• On average, adults weighed more than they wanted to. Adults shared what they thought their ideal weight to be: on average, 183 pounds for men and 139 for women. In reality, the average self-reported actual weight was 196 pounds for men and 155 pounds for women.
  • 31 percent of adults thought they weighed at least 20 pounds too much. Of these, 90 percent said they want to lose weight. But just 48 percent said they are seriously trying to lose weight.

Combining averages from all years:

  • Less than a fifth of adults were at their ideal weight. Only 18 percent of adults reported being at their ideal weight. But overall, 48 percent said they were at or within 10 pounds of their perceived ideal.

Based on the last 5 years of the survey, many adults think they are overweight. But the number of people who are doing something about it has not been increasing during this time period, the pollsters reported.

No recommendations or medical observations came from the poll. However, it does suggest that many Americans aren’t managing their weight the way they’d like to.

The take-home message
Obesity is one of the leading causes of preventable death, according to the Centers for Disease Control and Prevention. And more than a third of American adults are now obese.

For those who need to lose pounds, a loss of just 5 to 10 percent of their starting weight can be a big health boost, according to the National Heart, Lung, and Blood Institute. Reaching a healthy weight lowers the risk of high blood pressure, heart disease, type 2 diabetes and certain cancers.

Are you overweight—or obese? There’s no time like the present to begin a healthy journey toward weight management. Work with a healthcare provider to set small, specific goals that can add up to big benefits over time. For example, an attainable goal might be “walk 30 minutes a day on 5 days each week.”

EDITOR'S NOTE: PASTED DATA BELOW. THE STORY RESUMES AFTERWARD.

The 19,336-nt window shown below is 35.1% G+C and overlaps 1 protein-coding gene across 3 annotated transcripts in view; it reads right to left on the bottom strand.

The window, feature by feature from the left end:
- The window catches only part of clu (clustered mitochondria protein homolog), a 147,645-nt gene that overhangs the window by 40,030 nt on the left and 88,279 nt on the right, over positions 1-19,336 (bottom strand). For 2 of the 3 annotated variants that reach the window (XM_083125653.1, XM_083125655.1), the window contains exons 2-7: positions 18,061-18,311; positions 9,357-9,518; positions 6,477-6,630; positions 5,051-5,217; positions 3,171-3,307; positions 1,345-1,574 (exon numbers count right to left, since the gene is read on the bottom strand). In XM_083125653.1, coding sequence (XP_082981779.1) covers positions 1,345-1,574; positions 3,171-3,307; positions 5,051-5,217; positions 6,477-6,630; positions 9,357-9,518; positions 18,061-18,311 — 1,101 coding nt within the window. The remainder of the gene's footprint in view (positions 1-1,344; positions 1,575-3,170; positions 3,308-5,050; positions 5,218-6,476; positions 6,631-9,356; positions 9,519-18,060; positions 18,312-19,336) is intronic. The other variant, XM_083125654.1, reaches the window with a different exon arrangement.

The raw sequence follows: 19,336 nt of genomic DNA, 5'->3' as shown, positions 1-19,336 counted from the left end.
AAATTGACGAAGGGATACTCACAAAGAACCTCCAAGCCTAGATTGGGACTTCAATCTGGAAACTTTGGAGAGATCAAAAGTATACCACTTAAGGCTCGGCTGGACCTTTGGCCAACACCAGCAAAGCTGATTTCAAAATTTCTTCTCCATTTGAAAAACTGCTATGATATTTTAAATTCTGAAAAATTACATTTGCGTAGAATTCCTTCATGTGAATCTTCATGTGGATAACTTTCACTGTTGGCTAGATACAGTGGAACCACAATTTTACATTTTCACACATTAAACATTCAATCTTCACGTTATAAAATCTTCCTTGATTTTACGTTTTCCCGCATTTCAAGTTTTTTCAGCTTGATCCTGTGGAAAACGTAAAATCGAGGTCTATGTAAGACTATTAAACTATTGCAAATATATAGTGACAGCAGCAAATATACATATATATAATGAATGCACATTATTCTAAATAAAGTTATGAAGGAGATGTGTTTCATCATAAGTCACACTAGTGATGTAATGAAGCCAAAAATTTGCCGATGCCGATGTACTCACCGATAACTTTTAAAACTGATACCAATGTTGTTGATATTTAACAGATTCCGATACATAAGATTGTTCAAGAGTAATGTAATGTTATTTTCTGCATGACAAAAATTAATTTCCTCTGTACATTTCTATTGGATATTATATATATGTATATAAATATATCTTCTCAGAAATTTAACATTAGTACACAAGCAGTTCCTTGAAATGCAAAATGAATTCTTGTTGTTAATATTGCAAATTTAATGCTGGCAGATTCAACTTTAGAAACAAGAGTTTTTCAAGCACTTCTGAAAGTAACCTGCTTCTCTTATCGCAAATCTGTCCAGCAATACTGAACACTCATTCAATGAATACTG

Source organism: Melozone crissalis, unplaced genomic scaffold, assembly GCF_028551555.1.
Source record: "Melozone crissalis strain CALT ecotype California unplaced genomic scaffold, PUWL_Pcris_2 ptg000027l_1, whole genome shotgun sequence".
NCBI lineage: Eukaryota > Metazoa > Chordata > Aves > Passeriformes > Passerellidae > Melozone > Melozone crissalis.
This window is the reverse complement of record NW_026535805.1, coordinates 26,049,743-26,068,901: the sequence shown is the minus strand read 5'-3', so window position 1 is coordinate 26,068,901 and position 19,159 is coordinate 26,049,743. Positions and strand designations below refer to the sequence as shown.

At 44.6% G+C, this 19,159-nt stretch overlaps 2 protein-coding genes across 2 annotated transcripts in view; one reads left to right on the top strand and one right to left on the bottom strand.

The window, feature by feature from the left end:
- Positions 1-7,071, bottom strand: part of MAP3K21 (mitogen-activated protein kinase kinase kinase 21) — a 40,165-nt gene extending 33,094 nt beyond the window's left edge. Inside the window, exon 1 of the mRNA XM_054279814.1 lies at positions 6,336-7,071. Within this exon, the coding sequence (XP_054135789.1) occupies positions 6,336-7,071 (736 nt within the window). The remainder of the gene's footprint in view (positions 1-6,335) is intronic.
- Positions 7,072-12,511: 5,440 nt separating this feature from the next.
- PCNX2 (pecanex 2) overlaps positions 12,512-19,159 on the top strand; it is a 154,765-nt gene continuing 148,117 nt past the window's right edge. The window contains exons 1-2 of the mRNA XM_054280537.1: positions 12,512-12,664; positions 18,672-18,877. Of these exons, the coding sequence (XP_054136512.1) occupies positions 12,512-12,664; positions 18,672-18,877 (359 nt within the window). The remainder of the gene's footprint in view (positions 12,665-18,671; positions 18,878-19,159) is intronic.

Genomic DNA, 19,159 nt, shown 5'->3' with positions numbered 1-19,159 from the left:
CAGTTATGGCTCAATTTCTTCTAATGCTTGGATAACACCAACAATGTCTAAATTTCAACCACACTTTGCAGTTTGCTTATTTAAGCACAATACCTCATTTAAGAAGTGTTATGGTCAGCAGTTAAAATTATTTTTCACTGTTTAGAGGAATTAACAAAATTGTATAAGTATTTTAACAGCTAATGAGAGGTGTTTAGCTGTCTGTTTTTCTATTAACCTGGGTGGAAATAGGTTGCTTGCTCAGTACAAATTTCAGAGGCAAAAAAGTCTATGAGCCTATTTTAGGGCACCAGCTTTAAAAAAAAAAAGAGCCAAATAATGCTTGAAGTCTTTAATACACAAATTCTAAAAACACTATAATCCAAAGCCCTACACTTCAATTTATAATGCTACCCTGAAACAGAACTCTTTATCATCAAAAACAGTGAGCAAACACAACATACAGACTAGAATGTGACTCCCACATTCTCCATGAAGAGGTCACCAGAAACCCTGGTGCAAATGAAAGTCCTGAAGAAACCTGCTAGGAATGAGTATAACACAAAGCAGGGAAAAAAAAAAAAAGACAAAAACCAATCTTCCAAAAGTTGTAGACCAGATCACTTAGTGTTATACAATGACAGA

Check out our Weight Management health topic center to learn more about reaching and maintaining a healthy weight.


The top health stories of 2015

Dec. 29, 2015—From hot dogs to high heels, 2015 delivered a lot of interesting health news.

While there were many leading headlines in health, here are a few that got some of the most attention from our readers in 2015. If you missed any of them, take the time to check them out—soon they’ll be last year’s news!

1. Eating certain meats causes cancer, report finds. Is that hot dog going to make you sick? Find out what kinds of meat the World Health Organization tagged as cancerous.

2. Anxiety affects millions of careers. Do you feel stressed on the job? This story reveals just how common that feeling may be.

3. Melanoma cases double in 30 years. Find out what steps you can take to protect yourself against the most deadly form of skin cancer.

4. Your kitchen towel may be a comfy home for germs. You dry your dishes with it. You wipe your hands on it. But what might be living on it?

5. Not so sweet: Sugary drinks kill 184,000 a year. You may want to reach for a big glass of water after reading about the global health effects of sugar-sweetened beverages.